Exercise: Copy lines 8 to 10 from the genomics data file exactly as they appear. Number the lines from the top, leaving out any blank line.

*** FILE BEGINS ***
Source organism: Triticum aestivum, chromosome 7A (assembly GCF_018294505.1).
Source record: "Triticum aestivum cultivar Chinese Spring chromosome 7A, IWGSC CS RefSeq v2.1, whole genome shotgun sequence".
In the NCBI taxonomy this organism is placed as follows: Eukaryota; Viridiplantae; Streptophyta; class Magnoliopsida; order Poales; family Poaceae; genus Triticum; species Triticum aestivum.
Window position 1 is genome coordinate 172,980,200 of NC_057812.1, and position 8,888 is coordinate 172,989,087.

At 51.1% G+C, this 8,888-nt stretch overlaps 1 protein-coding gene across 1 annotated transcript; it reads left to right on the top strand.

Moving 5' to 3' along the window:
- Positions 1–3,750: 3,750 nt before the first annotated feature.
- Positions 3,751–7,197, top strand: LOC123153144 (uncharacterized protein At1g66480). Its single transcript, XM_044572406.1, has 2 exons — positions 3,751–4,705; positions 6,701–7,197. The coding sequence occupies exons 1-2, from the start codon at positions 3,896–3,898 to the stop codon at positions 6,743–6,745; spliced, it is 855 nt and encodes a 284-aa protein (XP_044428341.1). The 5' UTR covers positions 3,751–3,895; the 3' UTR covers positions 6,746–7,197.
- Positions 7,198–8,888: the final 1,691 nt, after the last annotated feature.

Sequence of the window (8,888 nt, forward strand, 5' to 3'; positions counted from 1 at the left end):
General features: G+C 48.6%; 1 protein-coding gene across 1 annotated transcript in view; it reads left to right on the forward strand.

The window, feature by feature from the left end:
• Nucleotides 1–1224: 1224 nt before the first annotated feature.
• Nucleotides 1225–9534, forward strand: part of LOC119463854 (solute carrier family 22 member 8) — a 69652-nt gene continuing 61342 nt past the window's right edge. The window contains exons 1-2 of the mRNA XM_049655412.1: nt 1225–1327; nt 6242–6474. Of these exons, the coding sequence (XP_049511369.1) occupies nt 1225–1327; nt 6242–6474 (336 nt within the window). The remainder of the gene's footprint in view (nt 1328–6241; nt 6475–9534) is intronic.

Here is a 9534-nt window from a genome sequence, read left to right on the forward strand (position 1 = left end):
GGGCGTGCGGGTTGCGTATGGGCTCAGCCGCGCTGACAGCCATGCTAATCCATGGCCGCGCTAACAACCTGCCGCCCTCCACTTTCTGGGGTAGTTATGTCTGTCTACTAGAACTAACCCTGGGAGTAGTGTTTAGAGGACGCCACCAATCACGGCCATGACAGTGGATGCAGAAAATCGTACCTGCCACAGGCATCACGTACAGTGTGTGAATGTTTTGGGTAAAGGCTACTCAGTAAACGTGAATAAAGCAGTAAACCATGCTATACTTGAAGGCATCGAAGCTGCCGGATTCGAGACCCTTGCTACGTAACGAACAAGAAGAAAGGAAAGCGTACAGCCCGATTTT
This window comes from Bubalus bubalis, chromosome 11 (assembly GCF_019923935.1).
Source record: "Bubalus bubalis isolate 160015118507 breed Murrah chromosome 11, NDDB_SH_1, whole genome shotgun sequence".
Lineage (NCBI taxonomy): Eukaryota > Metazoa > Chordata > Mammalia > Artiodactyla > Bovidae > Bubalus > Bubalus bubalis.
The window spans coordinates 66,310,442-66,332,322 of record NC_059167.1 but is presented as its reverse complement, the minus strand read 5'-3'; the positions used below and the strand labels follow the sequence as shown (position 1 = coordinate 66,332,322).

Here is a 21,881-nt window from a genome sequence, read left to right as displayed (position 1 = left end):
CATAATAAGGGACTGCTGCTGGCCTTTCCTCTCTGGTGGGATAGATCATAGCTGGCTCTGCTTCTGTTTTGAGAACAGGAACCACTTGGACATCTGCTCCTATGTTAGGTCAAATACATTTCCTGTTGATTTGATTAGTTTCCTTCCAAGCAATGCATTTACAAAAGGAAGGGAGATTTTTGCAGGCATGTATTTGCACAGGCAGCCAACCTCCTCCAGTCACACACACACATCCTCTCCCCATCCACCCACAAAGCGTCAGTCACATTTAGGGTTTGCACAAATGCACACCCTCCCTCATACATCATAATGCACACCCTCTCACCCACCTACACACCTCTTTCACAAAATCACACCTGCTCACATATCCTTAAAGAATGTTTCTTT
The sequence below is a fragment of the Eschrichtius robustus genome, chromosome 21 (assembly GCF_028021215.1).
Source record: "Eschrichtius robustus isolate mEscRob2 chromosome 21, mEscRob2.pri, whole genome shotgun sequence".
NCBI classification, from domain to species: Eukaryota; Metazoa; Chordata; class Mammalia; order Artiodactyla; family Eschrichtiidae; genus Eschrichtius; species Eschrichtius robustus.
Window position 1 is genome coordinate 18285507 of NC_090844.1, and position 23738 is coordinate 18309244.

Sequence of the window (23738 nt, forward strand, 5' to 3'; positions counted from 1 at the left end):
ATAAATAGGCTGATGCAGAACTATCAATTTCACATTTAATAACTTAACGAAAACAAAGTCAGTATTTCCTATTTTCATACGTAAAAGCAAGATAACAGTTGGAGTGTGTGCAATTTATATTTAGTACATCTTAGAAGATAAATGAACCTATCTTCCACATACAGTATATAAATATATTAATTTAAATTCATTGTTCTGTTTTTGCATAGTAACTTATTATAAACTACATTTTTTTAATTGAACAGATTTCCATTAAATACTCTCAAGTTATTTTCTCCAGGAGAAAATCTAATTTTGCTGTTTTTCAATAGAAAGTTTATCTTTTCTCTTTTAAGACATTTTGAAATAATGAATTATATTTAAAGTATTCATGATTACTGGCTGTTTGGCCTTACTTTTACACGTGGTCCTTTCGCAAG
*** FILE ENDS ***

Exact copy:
- Positions 3,751–7,197, top strand: LOC123153144 (uncharacterized protein At1g66480). Its single transcript, XM_044572406.1, has 2 exons — positions 3,751–4,705; positions 6,701–7,197. The coding sequence occupies exons 1-2, from the start codon at positions 3,896–3,898 to the stop codon at positions 6,743–6,745; spliced, it is 855 nt and encodes a 284-aa protein (XP_044428341.1). The 5' UTR covers positions 3,751–3,895; the 3' UTR covers positions 6,746–7,197.
- Positions 7,198–8,888: the final 1,691 nt, after the last annotated feature.

Sequence of the window (8,888 nt, forward strand, 5' to 3'; positions counted from 1 at the left end):